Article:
In an effort to provide better service (and generate ancillary revenue), airlines have been introducing a swankier version of coach seating for a nominal fee.
When travel budgets can’t accommodate the astronomical business class ticket prices, travelers can still enjoy some of the amenities like priority boarding - handy for ensuring space in the overhead bin - and more leg room. Elite-level frequent fliers benefit the most - those at the highest levels are often granted advance complimentary access to the seats.
Here’s a roundup of the latest premium coach offerings on some U.S.-based airlines.
The most recent airline to offer affordable premium economy seating, American plans to roll out the new configuration to its entire fleet within 18 months. Travelers will be able to purchase “Main Cabin Extra” tickets later this spring for summer 2012 flights. The cost will be an additional $8 to $108 per flight segment depending on length of the flight, and that will buy you an additional four to six inches of legroom.
Delta introduced “Economy Comfort” on long haul international flights last summer, and is rolling it out to 800 more aircraft. As with American, you can purchase this fare class in late spring for summer 2012 travel. For an introductory fee ranging from $19 to $99, you’ll get a seat pitch of at least 34 inches (compared to the standard 31). Highest-level frequent fliers get free access, those in lower tiers can purchase the seats at a 50% discount.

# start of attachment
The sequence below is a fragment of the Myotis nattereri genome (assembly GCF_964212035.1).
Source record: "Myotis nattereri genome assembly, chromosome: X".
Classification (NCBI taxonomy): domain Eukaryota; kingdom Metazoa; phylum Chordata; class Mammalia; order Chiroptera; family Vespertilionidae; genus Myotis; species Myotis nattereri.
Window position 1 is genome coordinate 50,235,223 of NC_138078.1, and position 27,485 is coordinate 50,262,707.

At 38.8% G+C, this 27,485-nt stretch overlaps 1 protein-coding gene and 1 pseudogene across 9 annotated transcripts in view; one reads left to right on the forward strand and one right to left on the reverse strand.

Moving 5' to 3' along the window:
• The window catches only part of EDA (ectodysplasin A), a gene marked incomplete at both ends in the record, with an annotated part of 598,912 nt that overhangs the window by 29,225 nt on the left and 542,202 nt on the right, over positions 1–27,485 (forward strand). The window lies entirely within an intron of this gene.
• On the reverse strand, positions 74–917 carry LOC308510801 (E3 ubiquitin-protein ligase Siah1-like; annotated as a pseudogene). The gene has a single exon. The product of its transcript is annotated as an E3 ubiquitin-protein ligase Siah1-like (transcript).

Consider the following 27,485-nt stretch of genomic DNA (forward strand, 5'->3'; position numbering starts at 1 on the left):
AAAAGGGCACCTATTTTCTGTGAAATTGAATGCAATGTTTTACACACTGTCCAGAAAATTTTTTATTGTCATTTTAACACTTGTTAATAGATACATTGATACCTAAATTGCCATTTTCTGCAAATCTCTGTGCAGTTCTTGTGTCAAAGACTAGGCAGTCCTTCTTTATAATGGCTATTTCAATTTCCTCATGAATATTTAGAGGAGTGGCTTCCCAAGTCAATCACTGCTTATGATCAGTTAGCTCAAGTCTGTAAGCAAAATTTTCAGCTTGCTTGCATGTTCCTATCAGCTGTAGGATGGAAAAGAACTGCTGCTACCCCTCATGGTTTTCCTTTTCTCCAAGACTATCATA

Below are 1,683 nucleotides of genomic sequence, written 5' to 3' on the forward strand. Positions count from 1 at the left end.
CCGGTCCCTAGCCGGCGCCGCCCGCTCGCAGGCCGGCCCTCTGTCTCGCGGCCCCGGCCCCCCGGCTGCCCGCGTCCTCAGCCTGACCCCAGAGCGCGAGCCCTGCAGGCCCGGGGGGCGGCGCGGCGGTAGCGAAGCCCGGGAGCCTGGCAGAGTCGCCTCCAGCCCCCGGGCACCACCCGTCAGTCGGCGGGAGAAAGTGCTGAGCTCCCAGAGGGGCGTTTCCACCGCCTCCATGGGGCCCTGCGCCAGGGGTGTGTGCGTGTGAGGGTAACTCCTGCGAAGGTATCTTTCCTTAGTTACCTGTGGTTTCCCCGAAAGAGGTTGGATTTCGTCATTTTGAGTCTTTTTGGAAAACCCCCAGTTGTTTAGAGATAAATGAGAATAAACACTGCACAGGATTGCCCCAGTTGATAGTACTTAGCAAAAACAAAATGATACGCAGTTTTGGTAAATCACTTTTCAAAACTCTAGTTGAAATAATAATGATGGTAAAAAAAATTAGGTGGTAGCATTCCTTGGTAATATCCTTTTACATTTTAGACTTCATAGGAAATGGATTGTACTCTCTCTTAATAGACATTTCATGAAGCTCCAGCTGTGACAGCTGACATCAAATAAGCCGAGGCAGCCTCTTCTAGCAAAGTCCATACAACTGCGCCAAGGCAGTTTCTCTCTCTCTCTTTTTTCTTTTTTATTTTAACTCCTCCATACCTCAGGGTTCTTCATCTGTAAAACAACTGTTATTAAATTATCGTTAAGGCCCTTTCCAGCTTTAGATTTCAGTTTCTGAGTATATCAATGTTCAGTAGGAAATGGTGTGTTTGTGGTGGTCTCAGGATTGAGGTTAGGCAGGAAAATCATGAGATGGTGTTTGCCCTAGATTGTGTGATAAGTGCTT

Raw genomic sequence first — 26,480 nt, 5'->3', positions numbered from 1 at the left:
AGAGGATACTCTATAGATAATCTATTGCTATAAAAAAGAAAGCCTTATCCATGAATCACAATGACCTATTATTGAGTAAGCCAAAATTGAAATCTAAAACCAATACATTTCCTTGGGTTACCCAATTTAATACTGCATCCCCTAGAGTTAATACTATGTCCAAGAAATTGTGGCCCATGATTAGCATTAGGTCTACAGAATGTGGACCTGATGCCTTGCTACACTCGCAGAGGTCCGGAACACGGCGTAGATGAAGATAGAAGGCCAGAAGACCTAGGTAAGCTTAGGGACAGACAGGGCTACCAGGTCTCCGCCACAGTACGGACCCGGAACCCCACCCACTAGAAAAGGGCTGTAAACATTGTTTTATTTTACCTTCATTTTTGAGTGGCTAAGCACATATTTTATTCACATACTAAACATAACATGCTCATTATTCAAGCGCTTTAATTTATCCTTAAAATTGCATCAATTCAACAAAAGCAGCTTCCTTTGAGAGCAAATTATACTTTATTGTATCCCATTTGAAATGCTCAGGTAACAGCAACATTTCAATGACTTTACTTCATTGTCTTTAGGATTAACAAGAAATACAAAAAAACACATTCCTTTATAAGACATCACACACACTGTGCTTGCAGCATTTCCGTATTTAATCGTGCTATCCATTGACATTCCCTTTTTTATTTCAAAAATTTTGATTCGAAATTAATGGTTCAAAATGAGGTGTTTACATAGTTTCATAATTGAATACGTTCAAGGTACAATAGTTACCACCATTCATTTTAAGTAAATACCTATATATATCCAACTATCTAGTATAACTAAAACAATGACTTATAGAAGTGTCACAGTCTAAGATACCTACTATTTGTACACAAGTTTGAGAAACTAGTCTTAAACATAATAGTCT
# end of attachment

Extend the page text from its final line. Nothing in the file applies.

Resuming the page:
Frontier offers “STRETCH seating” in the front rows (5 more inches of legroom, up to 36 inch seat pitch) and exit rows (7 more inches of legroom, up to 38 inch seat pitch) of some of its planes. There’s a slightly complicated system to determine whether you’re eligible to purchase the upgrade based on route and fare option, but elite level travelers will get free upgrades and the rest can purchase access starting at $5 to $15 a flight segment.
JetBlue’s “Even More Space” seats boast a 38 inch seat pitch, impressive for a U.S. airline. It costs between $10 to $65 more per flight depending on the route, but for now it includes free access to “Even More Speed”, the airline’s expedited security option.
Their long-standing “Economy Plus” seating was introduced in 1999, but they’re still in the process of retrofitting Continental’s fleet. For now, the upgraded seats are available on long-haul international flights from New York and Washington to European destinations. Gold-level fliers get advance free upgrades from Economy, and silver-level members are offered the upgrade if available upon check-in.
As you can see, not all premium economy seats are equal in terms of cost and what you get for the money. Do the research before you upgrade: Seat Guru makes it easy with their handy Premium Economy Comparison Chart detailing U.S. and international airline offerings including seat width, seat pitch, laptop power, power type, video and Wi-Fi availability.